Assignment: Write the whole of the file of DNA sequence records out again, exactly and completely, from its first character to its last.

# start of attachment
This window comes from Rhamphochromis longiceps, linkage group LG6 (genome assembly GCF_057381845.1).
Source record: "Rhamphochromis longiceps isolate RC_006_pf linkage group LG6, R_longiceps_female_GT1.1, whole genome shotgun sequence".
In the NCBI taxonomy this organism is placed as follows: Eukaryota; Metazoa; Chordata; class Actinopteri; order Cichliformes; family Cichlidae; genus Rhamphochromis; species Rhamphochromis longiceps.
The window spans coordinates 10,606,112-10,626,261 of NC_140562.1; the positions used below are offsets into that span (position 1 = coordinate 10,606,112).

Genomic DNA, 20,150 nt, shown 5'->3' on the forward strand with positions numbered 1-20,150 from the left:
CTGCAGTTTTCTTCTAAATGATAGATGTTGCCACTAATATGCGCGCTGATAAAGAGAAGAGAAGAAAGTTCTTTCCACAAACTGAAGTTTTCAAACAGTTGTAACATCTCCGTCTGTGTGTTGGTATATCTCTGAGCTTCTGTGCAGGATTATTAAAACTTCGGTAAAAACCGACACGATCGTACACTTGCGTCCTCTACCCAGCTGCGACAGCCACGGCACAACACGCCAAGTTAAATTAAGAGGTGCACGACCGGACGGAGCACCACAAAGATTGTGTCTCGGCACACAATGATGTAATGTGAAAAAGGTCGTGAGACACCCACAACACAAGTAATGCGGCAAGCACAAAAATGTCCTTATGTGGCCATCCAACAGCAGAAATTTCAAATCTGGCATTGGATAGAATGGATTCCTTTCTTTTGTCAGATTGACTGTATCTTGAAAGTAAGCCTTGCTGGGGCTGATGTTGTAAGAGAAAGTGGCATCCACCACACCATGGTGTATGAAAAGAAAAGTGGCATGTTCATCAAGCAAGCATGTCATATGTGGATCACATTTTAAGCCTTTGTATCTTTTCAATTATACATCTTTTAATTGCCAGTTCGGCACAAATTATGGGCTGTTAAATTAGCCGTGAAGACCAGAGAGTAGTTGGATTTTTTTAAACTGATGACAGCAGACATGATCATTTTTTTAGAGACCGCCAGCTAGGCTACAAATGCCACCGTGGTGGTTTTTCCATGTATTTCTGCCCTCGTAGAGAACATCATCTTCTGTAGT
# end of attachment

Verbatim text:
This window comes from Rhamphochromis longiceps, linkage group LG6 (genome assembly GCF_057381845.1).
Source record: "Rhamphochromis longiceps isolate RC_006_pf linkage group LG6, R_longiceps_female_GT1.1, whole genome shotgun sequence".
In the NCBI taxonomy this organism is placed as follows: Eukaryota; Metazoa; Chordata; class Actinopteri; order Cichliformes; family Cichlidae; genus Rhamphochromis; species Rhamphochromis longiceps.
The window spans coordinates 10,606,112-10,626,261 of NC_140562.1; the positions used below are offsets into that span (position 1 = coordinate 10,606,112).

Genomic DNA, 20,150 nt, shown 5'->3' on the forward strand with positions numbered 1-20,150 from the left:
CTGCAGTTTTCTTCTAAATGATAGATGTTGCCACTAATATGCGCGCTGATAAAGAGAAGAGAAGAAAGTTCTTTCCACAAACTGAAGTTTTCAAACAGTTGTAACATCTCCGTCTGTGTGTTGGTATATCTCTGAGCTTCTGTGCAGGATTATTAAAACTTCGGTAAAAACCGACACGATCGTACACTTGCGTCCTCTACCCAGCTGCGACAGCCACGGCACAACACGCCAAGTTAAATTAAGAGGTGCACGACCGGACGGAGCACCACAAAGATTGTGTCTCGGCACACAATGATGTAATGTGAAAAAGGTCGTGAGACACCCACAACACAAGTAATGCGGCAAGCACAAAAATGTCCTTATGTGGCCATCCAACAGCAGAAATTTCAAATCTGGCATTGGATAGAATGGATTCCTTTCTTTTGTCAGATTGACTGTATCTTGAAAGTAAGCCTTGCTGGGGCTGATGTTGTAAGAGAAAGTGGCATCCACCACACCATGGTGTATGAAAAGAAAAGTGGCATGTTCATCAAGCAAGCATGTCATATGTGGATCACATTTTAAGCCTTTGTATCTTTTCAATTATACATCTTTTAATTGCCAGTTCGGCACAAATTATGGGCTGTTAAATTAGCCGTGAAGACCAGAGAGTAGTTGGATTTTTTTAAACTGATGACAGCAGACATGATCATTTTTTTAGAGACCGCCAGCTAGGCTACAAATGCCACCGTGGTGGTTTTTCCATGTATTTCTGCCCTCGTAGAGAACATCATCTTCTGTAGT